Air pollution from cars and factories could worsen lung diseases

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The health effects of air pollution are serious.

According to the World Health Organization, one-third of deaths from stroke, lung cancer, and heart disease are due to air pollution.

In a study from the University of Pittsburgh, scientists found people with a certain type of lung disease are more likely to die in areas with higher levels of air pollution composed of chemicals linked to industrial sources and vehicular traffic.

The study is the first to link the chemical composition of fine particulate air pollution to worsened fibrotic interstitial lung disease (fILD) outcomes.

Some people with these lung diseases have an expected lifespan from diagnosis to death of only a few years, and yet it’s a mystery as to why they developed the disease, and why their lungs become so scarred.

The study points to air pollution—specific pollutants from factories and vehicles—as potentially driving faster disease progression and premature death in these patients.

The team obtained data from 6,683 patients with fILDs in the U.S. and Canada and linked their home addresses with air pollution data.

The team specifically looked at a pollutant known as PM2.5, which refers to particulate matter that measures less than 2.5 microns across, a size invisible to the naked eye.

This type of pollution is so small that it can infiltrate deep into the lungs and even cross into the bloodstream, where it can contribute to other diseases outside of the lungs, such as heart disease.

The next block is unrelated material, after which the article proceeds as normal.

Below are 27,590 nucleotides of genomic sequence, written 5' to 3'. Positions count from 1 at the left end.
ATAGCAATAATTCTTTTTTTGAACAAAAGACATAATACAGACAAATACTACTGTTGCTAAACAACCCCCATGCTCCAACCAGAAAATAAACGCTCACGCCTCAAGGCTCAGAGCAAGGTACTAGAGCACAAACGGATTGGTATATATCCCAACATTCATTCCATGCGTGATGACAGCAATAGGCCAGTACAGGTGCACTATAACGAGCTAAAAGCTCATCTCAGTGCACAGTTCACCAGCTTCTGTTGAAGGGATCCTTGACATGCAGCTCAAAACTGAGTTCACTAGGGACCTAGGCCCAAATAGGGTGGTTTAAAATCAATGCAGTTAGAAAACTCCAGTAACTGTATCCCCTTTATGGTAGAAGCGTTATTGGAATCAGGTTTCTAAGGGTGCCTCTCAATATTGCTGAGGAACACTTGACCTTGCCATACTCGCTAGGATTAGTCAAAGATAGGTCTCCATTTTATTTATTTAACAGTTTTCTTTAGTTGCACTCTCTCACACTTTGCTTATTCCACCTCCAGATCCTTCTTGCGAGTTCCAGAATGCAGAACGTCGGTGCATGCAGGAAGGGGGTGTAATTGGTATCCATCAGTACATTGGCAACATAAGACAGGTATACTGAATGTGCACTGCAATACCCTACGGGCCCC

The team found that increasing levels of PM2.5 were linked to more severe disease at diagnosis, faster disease progression as measured by lung function decline, and a higher likelihood of dying sooner.

Pollution high in sulfate (typically produced by factories, such as the coal and steel industries), nitrate (primarily from fossil fuel combustion), and ammonium (usually produced by industry or agriculture) were linked to worse outcomes, whereas chemical signatures from more naturally occurring particulate matter—such as sea salt or soil dust—didn’t carry as high of an association.

After pollution leaves a smokestack or tailpipe, the team noted that sulfate- and nitrate-containing aerosols can be formed in the atmosphere from those and other gaseous pollutants and can be acidic, which can be very damaging to the tiny air sacs of the lungs.

The team is now doing laboratory studies looking at the impact of these pollutants on lung cells at the molecular level to better understand why they are particularly damaging to the lungs of certain people and whether exposure to the pollutants triggers changes to how certain genes work that could cause runaway scarring.

According to the team’s calculations, if exposure to industrial pollutants hadn’t occurred, most premature deaths among participants living in areas of North America with a heavier burden of the industry—including Pittsburgh—could have been avoided.

If you care about lung health, please read studies about why Viagra may be useful in treating lung diseases, and scientists find a herbal supplement to treat lung cancer.

For more information about health, please see recent studies about gum disease linked to impaired lung function, and results showing  COVID-19 is not just a respiratory illness, it can cause strokes too.

The study was conducted by Gillian Goobie et al and published in JAMA Internal Medicine.

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